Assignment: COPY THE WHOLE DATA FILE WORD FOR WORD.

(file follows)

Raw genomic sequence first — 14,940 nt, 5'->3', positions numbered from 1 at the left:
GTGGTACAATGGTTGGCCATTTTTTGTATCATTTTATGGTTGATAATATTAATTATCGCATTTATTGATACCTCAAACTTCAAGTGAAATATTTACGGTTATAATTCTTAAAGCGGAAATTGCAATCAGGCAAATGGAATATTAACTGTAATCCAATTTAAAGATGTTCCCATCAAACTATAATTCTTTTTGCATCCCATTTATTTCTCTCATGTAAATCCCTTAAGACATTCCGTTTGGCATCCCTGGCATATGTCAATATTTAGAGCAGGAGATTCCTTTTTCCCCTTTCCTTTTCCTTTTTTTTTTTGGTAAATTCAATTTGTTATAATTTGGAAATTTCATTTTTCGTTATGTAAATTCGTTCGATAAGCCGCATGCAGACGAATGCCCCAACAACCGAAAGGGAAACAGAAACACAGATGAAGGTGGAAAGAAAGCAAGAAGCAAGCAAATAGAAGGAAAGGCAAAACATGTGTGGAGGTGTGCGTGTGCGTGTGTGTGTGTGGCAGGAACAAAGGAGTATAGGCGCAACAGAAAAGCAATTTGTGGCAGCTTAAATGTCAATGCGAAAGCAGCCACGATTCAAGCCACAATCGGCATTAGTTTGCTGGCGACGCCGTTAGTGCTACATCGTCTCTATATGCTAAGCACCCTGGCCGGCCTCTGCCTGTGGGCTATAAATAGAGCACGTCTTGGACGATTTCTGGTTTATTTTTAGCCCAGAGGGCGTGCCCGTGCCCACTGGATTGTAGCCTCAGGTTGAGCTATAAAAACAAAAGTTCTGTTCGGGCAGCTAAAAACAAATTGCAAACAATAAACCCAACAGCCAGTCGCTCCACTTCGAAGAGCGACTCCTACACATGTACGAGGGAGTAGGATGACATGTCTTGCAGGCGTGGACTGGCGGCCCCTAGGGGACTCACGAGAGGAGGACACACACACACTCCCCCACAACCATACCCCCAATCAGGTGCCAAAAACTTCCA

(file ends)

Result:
Raw genomic sequence first — 14,940 nt, 5'->3', positions numbered from 1 at the left:
GTGGTACAATGGTTGGCCATTTTTTGTATCATTTTATGGTTGATAATATTAATTATCGCATTTATTGATACCTCAAACTTCAAGTGAAATATTTACGGTTATAATTCTTAAAGCGGAAATTGCAATCAGGCAAATGGAATATTAACTGTAATCCAATTTAAAGATGTTCCCATCAAACTATAATTCTTTTTGCATCCCATTTATTTCTCTCATGTAAATCCCTTAAGACATTCCGTTTGGCATCCCTGGCATATGTCAATATTTAGAGCAGGAGATTCCTTTTTCCCCTTTCCTTTTCCTTTTTTTTTTTGGTAAATTCAATTTGTTATAATTTGGAAATTTCATTTTTCGTTATGTAAATTCGTTCGATAAGCCGCATGCAGACGAATGCCCCAACAACCGAAAGGGAAACAGAAACACAGATGAAGGTGGAAAGAAAGCAAGAAGCAAGCAAATAGAAGGAAAGGCAAAACATGTGTGGAGGTGTGCGTGTGCGTGTGTGTGTGTGGCAGGAACAAAGGAGTATAGGCGCAACAGAAAAGCAATTTGTGGCAGCTTAAATGTCAATGCGAAAGCAGCCACGATTCAAGCCACAATCGGCATTAGTTTGCTGGCGACGCCGTTAGTGCTACATCGTCTCTATATGCTAAGCACCCTGGCCGGCCTCTGCCTGTGGGCTATAAATAGAGCACGTCTTGGACGATTTCTGGTTTATTTTTAGCCCAGAGGGCGTGCCCGTGCCCACTGGATTGTAGCCTCAGGTTGAGCTATAAAAACAAAAGTTCTGTTCGGGCAGCTAAAAACAAATTGCAAACAATAAACCCAACAGCCAGTCGCTCCACTTCGAAGAGCGACTCCTACACATGTACGAGGGAGTAGGATGACATGTCTTGCAGGCGTGGACTGGCGGCCCCTAGGGGACTCACGAGAGGAGGACACACACACACTCCCCCACAACCATACCCCCAATCAGGTGCCAAAAACTTCCA